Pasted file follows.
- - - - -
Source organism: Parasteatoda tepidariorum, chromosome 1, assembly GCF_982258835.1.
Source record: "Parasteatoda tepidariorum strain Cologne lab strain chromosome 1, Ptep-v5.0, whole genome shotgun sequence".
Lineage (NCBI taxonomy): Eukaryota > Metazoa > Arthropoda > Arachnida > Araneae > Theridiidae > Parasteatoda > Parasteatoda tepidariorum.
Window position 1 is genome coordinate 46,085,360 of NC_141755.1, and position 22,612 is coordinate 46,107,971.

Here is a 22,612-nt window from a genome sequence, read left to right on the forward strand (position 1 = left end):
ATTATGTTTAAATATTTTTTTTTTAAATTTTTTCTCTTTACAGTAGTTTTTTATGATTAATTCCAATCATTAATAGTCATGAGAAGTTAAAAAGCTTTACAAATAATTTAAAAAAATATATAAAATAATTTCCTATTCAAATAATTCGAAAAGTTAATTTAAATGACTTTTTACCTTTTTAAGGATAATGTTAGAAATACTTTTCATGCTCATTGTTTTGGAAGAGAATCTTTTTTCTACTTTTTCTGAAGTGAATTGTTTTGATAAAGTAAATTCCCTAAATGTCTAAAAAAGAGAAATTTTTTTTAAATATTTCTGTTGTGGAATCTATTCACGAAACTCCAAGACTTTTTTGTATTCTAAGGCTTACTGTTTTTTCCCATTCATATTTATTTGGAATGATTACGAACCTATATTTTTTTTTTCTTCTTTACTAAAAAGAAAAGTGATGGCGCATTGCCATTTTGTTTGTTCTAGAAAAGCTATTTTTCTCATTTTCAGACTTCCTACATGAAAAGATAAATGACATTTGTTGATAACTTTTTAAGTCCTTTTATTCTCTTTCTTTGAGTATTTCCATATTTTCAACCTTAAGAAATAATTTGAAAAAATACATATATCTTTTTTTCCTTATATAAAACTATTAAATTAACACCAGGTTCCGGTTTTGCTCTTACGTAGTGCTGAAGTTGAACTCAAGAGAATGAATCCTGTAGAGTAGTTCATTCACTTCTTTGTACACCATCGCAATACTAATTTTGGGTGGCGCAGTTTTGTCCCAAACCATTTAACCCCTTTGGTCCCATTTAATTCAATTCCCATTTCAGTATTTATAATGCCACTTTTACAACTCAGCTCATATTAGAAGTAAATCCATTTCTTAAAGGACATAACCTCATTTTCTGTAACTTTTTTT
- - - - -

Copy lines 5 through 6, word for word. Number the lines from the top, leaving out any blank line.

Here is a 22,612-nt window from a genome sequence, read left to right on the forward strand (position 1 = left end):
ATTATGTTTAAATATTTTTTTTTTAAATTTTTTCTCTTTACAGTAGTTTTTTATGATTAATTCCAATCATTAATAGTCATGAGAAGTTAAAAAGCTTTACAAATAATTTAAAAAAATATATAAAATAATTTCCTATTCAAATAATTCGAAAAGTTAATTTAAATGACTTTTTACCTTTTTAAGGATAATGTTAGAAATACTTTTCATGCTCATTGTTTTGGAAGAGAATCTTTTTTCTACTTTTTCTGAAGTGAATTGTTTTGATAAAGTAAATTCCCTAAATGTCTAAAAAAGAGAAATTTTTTTTAAATATTTCTGTTGTGGAATCTATTCACGAAACTCCAAGACTTTTTTGTATTCTAAGGCTTACTGTTTTTTCCCATTCATATTTATTTGGAATGATTACGAACCTATATTTTTTTTTTCTTCTTTACTAAAAAGAAAAGTGATGGCGCATTGCCATTTTGTTTGTTCTAGAAAAGCTATTTTTCTCATTTTCAGACTTCCTACATGAAAAGATAAATGACATTTGTTGATAACTTTTTAAGTCCTTTTATTCTCTTTCTTTGAGTATTTCCATATTTTCAACCTTAAGAAATAATTTGAAAAAATACATATATCTTTTTTTCCTTATATAAAACTATTAAATTAACACCAGGTTCCGGTTTTGCTCTTACGTAGTGCTGAAGTTGAACTCAAGAGAATGAATCCTGTAGAGTAGTTCATTCACTTCTTTGTACACCATCGCAATACTAATTTTGGGTGGCGCAGTTTTGTCCCAAACCATTTAACCCCTTTGGTCCCATTTAATTCAATTCCCATTTCAGTATTTATAATGCCACTTTTACAACTCAGCTCATATTAGAAGTAAATCCATTTCTTAAAGGACATAACCTCATTTTCTGTAACTTTTTTT